Silver Tammik

SilverTSilver Tammik has been working for the Estonian Ministry of Economic Affairs for more than 12 years. He has been responsible for the strategic and budgetary planning processes and has also been actively involved in the development of national strategies in several areas. He has acted as a counsellor for telecommunications and information society for the Estonian delegation to the EU in Brussels for almost 9 years. During this period he has been actively involved in the issues related to the DSM policy and its implementation.

Currently, Silver is coordinating the preparations for the EU Presidency in 2018.

The Digital Single Market Strategy

  • DSM as a concept is a relatively new idea, but not fresh. In 2010 there was a need to give new boost to the economic and social development in Europe and Barroso II commission was looking for new ideas. Combining internal market with digital seemed obvious and DSM became an integral part of one of the flagship initiatives at that time – called Digital Agenda for Europe (DAE). DSM seemed to be a vision that translated into the list of regulatory actions. Whilst the EU has been quite successful bridging some of the regulatory gaps according to this plan, the answer to the question of “achieving DSM” is still relatively vague and instead we see new challenges which widen the scope of the discussion considerably (e.g. the rise of internet platforms and sharing economy and the pressure on traditional industries).
  • The strengths of the new DSM strategy is its focus on the burning issues of DSM that do not correspond to the expectations, mainly of the consumers. The barriers in the market still exists, while some have disappeared the others seem to be more visible than before. DSM sets the aim to get rid of the visible barriers preventing cross-border transactions– be it unjustified geo-blocking, copyright rules or problems arising of different VAT rules. Commission is currently running several public consultations which should give advice on the path taken – whether we should regulate more, deregulate or reregulate. However, regulating something in the EU seems to be a slow and painful process which sometimes fails to deliver the results. It may be better to seek for market driven, self-regulatory, cooperative, real win-win solutions. E.g. Uber and Estonian Tax Authorities are jointly working on an electronic solution with an outlook of solving the problems related to collecting taxes  – without the need to the additional regulation. Also, the activities of E Space can be regarded as an alternative to the regulation – it tries to address limitations whilst maintaining the legal framework necessary to protect the rights of the owners of digital content.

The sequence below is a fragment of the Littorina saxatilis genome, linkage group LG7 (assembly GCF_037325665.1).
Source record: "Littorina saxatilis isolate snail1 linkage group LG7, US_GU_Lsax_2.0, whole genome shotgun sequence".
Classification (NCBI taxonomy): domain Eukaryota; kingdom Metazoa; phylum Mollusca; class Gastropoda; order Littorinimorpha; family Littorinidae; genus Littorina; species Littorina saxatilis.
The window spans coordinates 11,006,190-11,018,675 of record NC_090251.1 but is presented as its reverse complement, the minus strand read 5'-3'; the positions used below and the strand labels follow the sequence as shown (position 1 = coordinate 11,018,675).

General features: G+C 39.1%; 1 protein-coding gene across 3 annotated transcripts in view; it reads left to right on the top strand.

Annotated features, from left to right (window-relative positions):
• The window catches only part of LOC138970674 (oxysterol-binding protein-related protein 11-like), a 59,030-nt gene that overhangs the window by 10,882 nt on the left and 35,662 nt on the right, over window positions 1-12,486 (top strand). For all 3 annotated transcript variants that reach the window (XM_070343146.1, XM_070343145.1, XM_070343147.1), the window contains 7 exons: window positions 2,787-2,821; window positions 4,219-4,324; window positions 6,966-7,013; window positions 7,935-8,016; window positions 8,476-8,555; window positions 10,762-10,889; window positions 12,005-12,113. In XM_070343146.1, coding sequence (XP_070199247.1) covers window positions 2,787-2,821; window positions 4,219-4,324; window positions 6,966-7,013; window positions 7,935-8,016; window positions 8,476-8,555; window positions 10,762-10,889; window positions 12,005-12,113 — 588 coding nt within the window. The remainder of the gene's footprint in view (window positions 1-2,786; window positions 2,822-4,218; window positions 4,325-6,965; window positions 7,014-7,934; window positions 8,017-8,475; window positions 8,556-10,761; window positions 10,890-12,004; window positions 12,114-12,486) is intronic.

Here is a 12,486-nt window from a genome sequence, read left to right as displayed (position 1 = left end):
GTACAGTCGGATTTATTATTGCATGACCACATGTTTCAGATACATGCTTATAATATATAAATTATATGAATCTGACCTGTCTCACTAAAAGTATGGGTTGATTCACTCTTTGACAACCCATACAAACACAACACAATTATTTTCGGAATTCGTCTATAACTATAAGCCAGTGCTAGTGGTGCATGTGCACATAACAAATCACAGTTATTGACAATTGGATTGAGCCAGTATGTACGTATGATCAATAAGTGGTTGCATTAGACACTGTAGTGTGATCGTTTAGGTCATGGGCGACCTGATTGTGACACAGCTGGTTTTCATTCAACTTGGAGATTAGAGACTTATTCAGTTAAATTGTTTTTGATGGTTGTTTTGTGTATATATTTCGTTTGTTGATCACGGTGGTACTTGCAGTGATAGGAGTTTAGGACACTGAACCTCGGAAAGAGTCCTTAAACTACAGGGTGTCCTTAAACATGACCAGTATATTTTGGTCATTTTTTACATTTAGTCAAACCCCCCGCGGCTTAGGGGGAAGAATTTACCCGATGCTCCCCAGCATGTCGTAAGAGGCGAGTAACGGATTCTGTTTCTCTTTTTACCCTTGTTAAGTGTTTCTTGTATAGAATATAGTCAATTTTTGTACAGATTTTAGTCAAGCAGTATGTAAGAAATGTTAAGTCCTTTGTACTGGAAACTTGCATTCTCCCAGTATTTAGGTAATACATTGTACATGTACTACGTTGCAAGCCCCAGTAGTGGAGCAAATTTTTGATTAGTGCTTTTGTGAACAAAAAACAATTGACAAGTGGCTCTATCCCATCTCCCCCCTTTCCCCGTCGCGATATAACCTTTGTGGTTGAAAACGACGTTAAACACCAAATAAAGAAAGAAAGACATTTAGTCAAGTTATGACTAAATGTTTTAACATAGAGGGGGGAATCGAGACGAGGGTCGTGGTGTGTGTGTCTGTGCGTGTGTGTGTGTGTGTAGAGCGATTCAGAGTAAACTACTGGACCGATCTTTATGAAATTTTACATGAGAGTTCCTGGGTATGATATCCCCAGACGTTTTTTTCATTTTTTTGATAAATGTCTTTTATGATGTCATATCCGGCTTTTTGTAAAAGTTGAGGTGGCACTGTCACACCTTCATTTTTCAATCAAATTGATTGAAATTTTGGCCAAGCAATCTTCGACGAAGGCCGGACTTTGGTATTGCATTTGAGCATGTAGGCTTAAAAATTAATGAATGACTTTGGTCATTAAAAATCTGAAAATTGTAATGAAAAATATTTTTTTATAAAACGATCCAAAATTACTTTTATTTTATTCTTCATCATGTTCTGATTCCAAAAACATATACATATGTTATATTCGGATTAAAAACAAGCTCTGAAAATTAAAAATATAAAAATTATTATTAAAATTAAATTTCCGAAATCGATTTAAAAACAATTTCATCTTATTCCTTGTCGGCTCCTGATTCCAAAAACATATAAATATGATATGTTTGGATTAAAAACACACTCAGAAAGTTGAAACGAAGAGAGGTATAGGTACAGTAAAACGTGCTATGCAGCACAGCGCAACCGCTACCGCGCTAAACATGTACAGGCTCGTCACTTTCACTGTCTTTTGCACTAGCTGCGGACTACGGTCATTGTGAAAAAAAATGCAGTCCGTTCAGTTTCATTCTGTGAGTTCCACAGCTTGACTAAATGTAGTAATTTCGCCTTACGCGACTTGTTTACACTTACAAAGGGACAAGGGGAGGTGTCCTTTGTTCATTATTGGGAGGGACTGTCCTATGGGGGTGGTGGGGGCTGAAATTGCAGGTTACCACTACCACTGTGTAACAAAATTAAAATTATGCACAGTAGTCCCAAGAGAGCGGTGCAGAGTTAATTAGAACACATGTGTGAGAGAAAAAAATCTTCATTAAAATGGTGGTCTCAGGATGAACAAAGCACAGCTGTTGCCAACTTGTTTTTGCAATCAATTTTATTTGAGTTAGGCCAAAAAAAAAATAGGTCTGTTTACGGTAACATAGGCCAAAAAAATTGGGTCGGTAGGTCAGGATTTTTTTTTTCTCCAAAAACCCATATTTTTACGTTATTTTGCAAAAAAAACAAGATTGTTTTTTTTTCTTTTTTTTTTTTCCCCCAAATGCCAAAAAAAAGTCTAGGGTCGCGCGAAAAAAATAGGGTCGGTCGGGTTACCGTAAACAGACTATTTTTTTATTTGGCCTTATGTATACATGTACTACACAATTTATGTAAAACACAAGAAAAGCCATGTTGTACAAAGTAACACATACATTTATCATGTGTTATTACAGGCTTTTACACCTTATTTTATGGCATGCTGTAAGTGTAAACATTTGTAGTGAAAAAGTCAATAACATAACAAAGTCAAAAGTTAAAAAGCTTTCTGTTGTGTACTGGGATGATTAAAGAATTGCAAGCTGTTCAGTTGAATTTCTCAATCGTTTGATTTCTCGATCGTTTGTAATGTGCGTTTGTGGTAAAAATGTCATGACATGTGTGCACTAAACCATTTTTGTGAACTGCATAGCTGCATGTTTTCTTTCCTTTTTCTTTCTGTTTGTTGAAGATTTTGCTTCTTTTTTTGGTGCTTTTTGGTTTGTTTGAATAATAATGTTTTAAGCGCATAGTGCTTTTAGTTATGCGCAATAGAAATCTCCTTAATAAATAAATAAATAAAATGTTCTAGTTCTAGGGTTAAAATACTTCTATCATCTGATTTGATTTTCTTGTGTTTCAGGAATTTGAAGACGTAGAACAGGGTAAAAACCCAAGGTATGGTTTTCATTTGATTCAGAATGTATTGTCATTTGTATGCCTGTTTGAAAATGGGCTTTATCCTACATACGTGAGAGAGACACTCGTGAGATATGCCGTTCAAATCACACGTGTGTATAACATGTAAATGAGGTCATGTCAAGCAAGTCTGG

• One of the key principles of the early discussions over DSM was the aim of free movement of knowledge and information (i.e. free movement of data next to the goods, services, capital and people). Almost all information society related proposals from the Commission seem to serve this purpose nowadays – be it development of networks (faster data transmission), abolishment of roaming charges (cheaper mobile data transmission), enhancing network security (secure and trustworthy data transmission), rules on network neutrality (non-discrimination on of data at network level), PSI directive (availability of public sector data) etc. Also, the market pressure is clearly working for the availability of data and for the creation of cultural content. Where one sees an obstacle created by market fragmentation, the other sees a business opportunity. Businesses tend to move faster and are putting traditional practices and regulations under pressure. By being creative in their business models they have opened new ways for cultural creativity.  We may be disturbed by the fact that the market players in this domain are often non-European, but we shouldn’t be overreacting by putting the openness of the European market at stake. It would be swimming against the tide, what we actually need is to improve our swimming skills to ensure that everybody, also the cultural sector,  wins from the change that is already taking place.